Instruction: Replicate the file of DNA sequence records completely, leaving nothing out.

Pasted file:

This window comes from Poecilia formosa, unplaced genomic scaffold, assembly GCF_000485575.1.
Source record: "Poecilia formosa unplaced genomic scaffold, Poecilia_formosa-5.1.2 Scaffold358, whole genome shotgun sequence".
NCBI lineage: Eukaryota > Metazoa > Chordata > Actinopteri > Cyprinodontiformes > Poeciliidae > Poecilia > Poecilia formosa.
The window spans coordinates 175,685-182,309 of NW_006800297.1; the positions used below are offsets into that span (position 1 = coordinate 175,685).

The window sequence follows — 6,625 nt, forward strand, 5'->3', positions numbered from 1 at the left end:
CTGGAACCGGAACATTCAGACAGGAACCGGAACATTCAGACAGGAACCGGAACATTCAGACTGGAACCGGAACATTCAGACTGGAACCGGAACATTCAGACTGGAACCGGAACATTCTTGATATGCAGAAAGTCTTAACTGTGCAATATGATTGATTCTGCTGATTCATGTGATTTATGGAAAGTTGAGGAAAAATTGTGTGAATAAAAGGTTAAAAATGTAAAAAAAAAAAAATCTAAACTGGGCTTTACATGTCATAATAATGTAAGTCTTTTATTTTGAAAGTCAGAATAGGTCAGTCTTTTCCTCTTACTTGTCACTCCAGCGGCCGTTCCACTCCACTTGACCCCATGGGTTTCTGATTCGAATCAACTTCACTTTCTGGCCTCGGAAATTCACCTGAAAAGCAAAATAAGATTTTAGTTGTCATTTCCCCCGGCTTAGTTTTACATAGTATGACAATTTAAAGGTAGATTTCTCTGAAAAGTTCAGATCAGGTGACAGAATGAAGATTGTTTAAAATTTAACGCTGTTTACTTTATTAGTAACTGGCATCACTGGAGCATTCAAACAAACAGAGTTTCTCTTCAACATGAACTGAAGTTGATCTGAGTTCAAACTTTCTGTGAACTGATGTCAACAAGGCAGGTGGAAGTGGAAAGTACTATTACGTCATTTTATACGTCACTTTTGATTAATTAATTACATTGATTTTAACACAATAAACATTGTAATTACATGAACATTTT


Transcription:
This window comes from Poecilia formosa, unplaced genomic scaffold, assembly GCF_000485575.1.
Source record: "Poecilia formosa unplaced genomic scaffold, Poecilia_formosa-5.1.2 Scaffold358, whole genome shotgun sequence".
NCBI lineage: Eukaryota > Metazoa > Chordata > Actinopteri > Cyprinodontiformes > Poeciliidae > Poecilia > Poecilia formosa.
The window spans coordinates 175,685-182,309 of NW_006800297.1; the positions used below are offsets into that span (position 1 = coordinate 175,685).

The window sequence follows — 6,625 nt, forward strand, 5'->3', positions numbered from 1 at the left end:
CTGGAACCGGAACATTCAGACAGGAACCGGAACATTCAGACAGGAACCGGAACATTCAGACTGGAACCGGAACATTCAGACTGGAACCGGAACATTCAGACTGGAACCGGAACATTCTTGATATGCAGAAAGTCTTAACTGTGCAATATGATTGATTCTGCTGATTCATGTGATTTATGGAAAGTTGAGGAAAAATTGTGTGAATAAAAGGTTAAAAATGTAAAAAAAAAAAAATCTAAACTGGGCTTTACATGTCATAATAATGTAAGTCTTTTATTTTGAAAGTCAGAATAGGTCAGTCTTTTCCTCTTACTTGTCACTCCAGCGGCCGTTCCACTCCACTTGACCCCATGGGTTTCTGATTCGAATCAACTTCACTTTCTGGCCTCGGAAATTCACCTGAAAAGCAAAATAAGATTTTAGTTGTCATTTCCCCCGGCTTAGTTTTACATAGTATGACAATTTAAAGGTAGATTTCTCTGAAAAGTTCAGATCAGGTGACAGAATGAAGATTGTTTAAAATTTAACGCTGTTTACTTTATTAGTAACTGGCATCACTGGAGCATTCAAACAAACAGAGTTTCTCTTCAACATGAACTGAAGTTGATCTGAGTTCAAACTTTCTGTGAACTGATGTCAACAAGGCAGGTGGAAGTGGAAAGTACTATTACGTCATTTTATACGTCACTTTTGATTAATTAATTACATTGATTTTAACACAATAAACATTGTAATTACATGAACATTTT